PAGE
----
2) Requiring students to reflect on the experience is critical. Reflection must occur before, during, and after service. Not only should reflection take place at regular and purposefully constructed intervals, but it should be rigorous. Methods for reflecting should be varied and should include written, oral, and nonlinguistic approaches. Reflections should be self-assessed by students and assessed by instructors.1,5,9,10

3) Service-learning should be meaningful. The service activity should address a legitimate, unmet community need. Meaningfulness can also be achieved by allowing students to choose the issue they want their service to address. Moreover, meaningfulness is achieved through the relationships that students form while they are completing the activity.1,5

4) Service-learning requires a significant time commitment. The time commitment should be sufficient for students to have multiple experiences coupled with inquiry and reflection. One experience is unlikely to be sufficient. Moreover, rigorous inquiry and reflection requires elaboration in the form of papers, discussions, and other forms of expression. It is only through inquiry and reflection that students recognize discordance between their prior experiences and modify their knowledge, perspectives, and opinions.1,5,8 All of this takes time!

Three-quarters of colleges and schools of pharmacy reported some form of service-learning in their curriculum in 2002.11 There are many ways to structure a service-learning course but using proven strategies is likely to be more effective. One paper describes a service-learning course at the Worchester/Manchester campuses of the Massachusetts College of Pharmacy and Health Science (MCPHS) and studies student learning.12 The course consisted of five components: 1) service work in community settings; 2) seminars on topics such as communication and diversity, 3) guided journal writing (reflection); 4) guest speakers on community service activities such as homeless shelters and AIDS services; and 5) student-led presentations about their service activities and what they learned.

Let’s examine whether this course followed the best-practices principles for service-learning. Objectives were clearly set and service activities appeared to connect to course objectives. The reflection activities were not described in detail but students were required to answer a series of questions in weekly journal entries. Of note, when compared to the other components of the course, student reported learning the least from the journaling activity. It is difficult to say whether the service activities were meaningful but presumably they met real community needs. Students were allowed to rate their interests and had some say in the service activities they completed. With regard to duration, students were required to participate in two hours of service each week in addition to attending a weekly one-hour session at the school. The time allotted appears to be sufficient for students to make repeated site visits, gain new experiences, develop relationships, and engage in inquiry and reflection.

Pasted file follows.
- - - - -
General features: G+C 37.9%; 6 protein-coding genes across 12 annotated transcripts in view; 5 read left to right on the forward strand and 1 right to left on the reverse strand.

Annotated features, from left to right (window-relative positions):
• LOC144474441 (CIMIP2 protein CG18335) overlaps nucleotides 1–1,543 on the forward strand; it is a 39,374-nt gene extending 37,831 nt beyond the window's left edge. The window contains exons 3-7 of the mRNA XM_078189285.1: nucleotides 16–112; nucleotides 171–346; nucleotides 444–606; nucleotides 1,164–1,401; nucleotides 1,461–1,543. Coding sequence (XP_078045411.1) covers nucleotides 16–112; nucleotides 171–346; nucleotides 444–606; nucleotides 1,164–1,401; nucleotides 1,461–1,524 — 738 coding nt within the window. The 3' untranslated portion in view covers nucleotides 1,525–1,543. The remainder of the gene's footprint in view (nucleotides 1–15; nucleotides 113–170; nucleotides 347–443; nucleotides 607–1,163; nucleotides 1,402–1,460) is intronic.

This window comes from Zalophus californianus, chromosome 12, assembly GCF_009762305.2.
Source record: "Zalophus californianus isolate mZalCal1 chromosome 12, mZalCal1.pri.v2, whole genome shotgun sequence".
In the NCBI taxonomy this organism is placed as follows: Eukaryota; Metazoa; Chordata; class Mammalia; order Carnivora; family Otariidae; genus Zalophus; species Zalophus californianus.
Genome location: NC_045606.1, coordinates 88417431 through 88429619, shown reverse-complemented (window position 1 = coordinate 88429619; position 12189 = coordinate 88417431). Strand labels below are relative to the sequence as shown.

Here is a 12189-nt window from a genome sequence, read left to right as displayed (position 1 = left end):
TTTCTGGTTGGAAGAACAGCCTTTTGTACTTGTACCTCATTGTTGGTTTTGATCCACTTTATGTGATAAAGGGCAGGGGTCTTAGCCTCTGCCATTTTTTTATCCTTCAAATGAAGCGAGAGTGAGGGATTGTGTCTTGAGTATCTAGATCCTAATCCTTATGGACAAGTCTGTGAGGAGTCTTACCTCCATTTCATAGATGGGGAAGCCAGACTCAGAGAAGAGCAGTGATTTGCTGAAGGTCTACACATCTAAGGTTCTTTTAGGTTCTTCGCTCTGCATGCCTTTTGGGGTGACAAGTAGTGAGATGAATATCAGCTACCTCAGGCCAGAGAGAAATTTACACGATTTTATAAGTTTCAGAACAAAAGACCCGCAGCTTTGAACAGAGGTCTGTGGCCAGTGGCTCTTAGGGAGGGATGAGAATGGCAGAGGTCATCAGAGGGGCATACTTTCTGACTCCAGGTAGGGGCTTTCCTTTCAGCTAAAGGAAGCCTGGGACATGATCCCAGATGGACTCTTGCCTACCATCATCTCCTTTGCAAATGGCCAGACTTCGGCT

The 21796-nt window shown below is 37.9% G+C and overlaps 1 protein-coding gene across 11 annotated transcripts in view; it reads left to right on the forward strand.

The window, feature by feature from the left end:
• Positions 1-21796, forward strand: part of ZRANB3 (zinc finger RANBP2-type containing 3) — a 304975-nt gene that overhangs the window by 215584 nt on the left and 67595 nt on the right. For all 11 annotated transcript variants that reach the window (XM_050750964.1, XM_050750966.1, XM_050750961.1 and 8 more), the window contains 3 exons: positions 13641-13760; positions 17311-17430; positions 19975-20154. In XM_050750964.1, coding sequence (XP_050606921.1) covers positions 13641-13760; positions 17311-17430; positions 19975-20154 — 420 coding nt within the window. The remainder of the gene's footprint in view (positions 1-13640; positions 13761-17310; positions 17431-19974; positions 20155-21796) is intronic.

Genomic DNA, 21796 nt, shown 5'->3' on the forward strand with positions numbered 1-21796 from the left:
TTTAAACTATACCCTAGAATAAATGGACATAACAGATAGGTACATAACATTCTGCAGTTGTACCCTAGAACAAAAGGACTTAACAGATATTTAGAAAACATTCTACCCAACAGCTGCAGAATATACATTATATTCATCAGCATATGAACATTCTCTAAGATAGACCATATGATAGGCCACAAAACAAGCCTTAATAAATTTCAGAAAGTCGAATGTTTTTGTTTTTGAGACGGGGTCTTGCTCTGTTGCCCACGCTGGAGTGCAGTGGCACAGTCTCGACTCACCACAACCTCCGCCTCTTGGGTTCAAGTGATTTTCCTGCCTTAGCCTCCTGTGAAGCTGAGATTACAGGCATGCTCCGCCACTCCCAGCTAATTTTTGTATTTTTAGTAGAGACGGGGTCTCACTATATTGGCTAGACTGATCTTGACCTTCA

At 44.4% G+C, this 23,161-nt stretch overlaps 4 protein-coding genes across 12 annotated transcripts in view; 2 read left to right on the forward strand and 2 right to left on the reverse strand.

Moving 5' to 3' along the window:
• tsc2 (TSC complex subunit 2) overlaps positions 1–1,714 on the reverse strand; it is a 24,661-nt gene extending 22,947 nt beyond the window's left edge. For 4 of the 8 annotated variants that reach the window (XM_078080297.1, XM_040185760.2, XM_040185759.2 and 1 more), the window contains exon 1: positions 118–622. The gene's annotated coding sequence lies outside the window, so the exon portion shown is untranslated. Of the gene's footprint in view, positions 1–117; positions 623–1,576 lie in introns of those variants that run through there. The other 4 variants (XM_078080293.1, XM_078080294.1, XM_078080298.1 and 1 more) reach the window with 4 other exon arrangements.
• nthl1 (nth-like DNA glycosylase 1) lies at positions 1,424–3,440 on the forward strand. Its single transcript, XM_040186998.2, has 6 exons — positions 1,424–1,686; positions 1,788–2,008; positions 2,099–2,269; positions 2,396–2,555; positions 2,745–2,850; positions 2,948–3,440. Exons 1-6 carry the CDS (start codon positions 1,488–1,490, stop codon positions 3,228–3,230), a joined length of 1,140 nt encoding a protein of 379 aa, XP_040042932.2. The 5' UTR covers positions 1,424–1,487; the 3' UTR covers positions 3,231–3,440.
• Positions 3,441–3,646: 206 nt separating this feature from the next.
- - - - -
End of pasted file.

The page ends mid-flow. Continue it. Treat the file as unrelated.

By understanding constructivist theory and intentionally applying the best practice principles, instructors can successfully implement service-learning activities into their schools’ curriculum. Service-learning is an excellent example of how theory informs practice.

  1. Honnet EP and Poulsen . Principles of Good Practice for Combining Service and Learning. Johnson Foundation, Inc.
  2. Marullo S. Service-Learning: A Movement’s Pioneers Reflect on its Origins, Practice and Future. Michigan Journal of Community Service Learning 1999; 6:133-137.
  3. Community Service and Service-Learning in America’s Schools [Internet]. Corporation for National and Community Service. 2008.
  4. Service Statistics 2008: Highlights and Trends from Campus Compact’s Annual Membership Survey [Internet]. Campus Compact. Boston: MA. 2009.
  5. Billig SH. Unpacking What Works in Service-Learning. Growing to Greatness. National Youth Leadership Council. 2007.
  6. Eby JW. Why Service-Learning is Bad. 1998.